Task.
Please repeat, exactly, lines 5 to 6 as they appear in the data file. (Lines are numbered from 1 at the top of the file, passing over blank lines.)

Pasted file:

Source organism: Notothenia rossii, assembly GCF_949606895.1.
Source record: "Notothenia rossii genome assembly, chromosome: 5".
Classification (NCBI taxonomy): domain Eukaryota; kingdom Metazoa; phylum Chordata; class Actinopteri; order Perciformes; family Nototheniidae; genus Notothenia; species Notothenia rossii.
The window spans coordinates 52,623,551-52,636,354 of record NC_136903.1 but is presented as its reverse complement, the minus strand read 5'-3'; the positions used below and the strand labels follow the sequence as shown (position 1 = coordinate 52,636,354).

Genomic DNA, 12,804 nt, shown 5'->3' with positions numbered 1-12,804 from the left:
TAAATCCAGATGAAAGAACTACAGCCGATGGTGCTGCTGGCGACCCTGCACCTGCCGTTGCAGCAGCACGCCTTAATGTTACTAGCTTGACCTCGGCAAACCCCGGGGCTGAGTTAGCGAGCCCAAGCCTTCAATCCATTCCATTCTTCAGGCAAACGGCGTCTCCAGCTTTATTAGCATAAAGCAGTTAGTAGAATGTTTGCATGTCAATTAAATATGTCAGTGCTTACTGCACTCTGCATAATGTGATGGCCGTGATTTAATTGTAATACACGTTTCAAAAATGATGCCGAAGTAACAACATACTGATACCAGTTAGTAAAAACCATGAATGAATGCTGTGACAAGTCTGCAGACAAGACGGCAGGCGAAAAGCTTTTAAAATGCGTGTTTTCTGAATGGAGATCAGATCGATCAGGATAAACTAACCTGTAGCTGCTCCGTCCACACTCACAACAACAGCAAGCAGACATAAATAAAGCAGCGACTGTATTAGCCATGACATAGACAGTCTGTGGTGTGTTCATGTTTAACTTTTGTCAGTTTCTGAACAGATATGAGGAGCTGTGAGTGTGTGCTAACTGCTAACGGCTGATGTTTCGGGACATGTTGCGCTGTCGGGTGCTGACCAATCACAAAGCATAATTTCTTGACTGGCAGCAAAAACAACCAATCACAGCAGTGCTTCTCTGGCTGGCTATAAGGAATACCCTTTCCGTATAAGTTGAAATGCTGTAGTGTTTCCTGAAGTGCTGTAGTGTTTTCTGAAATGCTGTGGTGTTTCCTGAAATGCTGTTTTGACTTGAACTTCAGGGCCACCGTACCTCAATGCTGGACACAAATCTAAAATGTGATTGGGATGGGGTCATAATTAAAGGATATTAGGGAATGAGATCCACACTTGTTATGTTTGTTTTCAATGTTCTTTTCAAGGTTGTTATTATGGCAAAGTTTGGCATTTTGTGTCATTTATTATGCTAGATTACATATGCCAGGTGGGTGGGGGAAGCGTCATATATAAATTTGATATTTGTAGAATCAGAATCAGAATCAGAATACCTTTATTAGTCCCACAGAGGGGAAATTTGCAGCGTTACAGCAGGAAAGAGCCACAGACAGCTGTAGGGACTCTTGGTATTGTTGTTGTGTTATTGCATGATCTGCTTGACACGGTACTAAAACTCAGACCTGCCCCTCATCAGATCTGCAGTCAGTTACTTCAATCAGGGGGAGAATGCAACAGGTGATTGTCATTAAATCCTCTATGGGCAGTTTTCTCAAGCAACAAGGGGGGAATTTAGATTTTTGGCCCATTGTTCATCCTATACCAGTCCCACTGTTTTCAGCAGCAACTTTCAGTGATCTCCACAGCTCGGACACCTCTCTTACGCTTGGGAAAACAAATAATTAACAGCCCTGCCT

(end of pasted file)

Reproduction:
Genomic DNA, 12,804 nt, shown 5'->3' with positions numbered 1-12,804 from the left:
TAAATCCAGATGAAAGAACTACAGCCGATGGTGCTGCTGGCGACCCTGCACCTGCCGTTGCAGCAGCACGCCTTAATGTTACTAGCTTGACCTCGGCAAACCCCGGGGCTGAGTTAGCGAGCCCAAGCCTTCAATCCATTCCATTCTTCAGGCAAACGGCGTCTCCAGCTTTATTAGCATAAAGCAGTTAGTAGAATGTTTGCATGTCAATTAAATATGTCAGTGCTTACTGCACTCTGCATAATGTGATGGCCGTGATTTAATTGTAATACACGTTTCAAAAATGATGCCGAAGTAACAACATACTGATACCAGTTAGTAAAAACCATGAATGAATGCTGTGACAAGTCTGCAGACAAGACGGCAGGCGAAAAGCTTTTAAAATGCGTGTTTTCTGAATGGAGATCAGATCGATCAGGATAAACTAACCTGTAGCTGCTCCGTCCACACTCACAACAACAGCAAGCAGACATAAATAAAGCAGCGACTGTATTAGCCATGACATAGACAGTCTGTGGTGTGTTCATGTTTAACTTTTGTCAGTTTCTGAACAGATATGAGGAGCTGTGAGTGTGTGCTAACTGCTAACGGCTGATGTTTCGGGACATGTTGCGCTGTCGGGTGCTGACCAATCACAAAGCATAATTTCTTGACTGGCAGCAAAAACAACCAATCACAGCAGTGCTTCTCTGGCTGGCTATAAGGAATACCCTTTCCGTATAAGTTGAAATGCTGTAGTGTTTCCTGAAGTGCTGTAGTGTTTTCTGAAATGCTGTGGTGTTTCCTGAAATGCTGTTTTGACTTGAACTTCAGGGCCACCGTACCTCAATGCTGGACACAAATCTAAAATGTGATTGGGATGGGGTCATAATTAAAGGATATTAGGGAATGAGATCCACACTTGTTATGTTTGTTTTCAATGTTCTTTTCAAGGTTGTTATTATGGCAAAGTTTGGCATTTTGTGTCATTTATTATGCTAGATTACATATGCCAGGTGGGTGGGGGAAGCGTCATATATAAATTTGATATTTGTAGAATCAGAATCAGAATCAGAATACCTTTATTAGTCCCACAGAGGGGAAATTTGCAGCGTTACAGCAGGAAAGAGCCACAGACAGCTGTAGGGACTCTTGGTATTGTTGTTGTGTTATTGCATGATCTGCTTGACACGGTACTAAAACTCAGACCTGCCCCTCATCAGATCTGCAGTCAGTTACTTCAATCAGGGGGAGAATGCAACAGGTGATTGTCATTAAATCCTCTATGGGCAGTTTTCTCAAGCAACAAGGGGGGAATTTAGATTTTTGGCCCATTGTTCATCCTATACCAGTCCCACTGTTTTCAGCAGCAACTTTCAGTGATCTCCACAGCTCGGACACCTCTCTTACGCTTGGGAAAACAAATAATTAACAGCCCTGCCT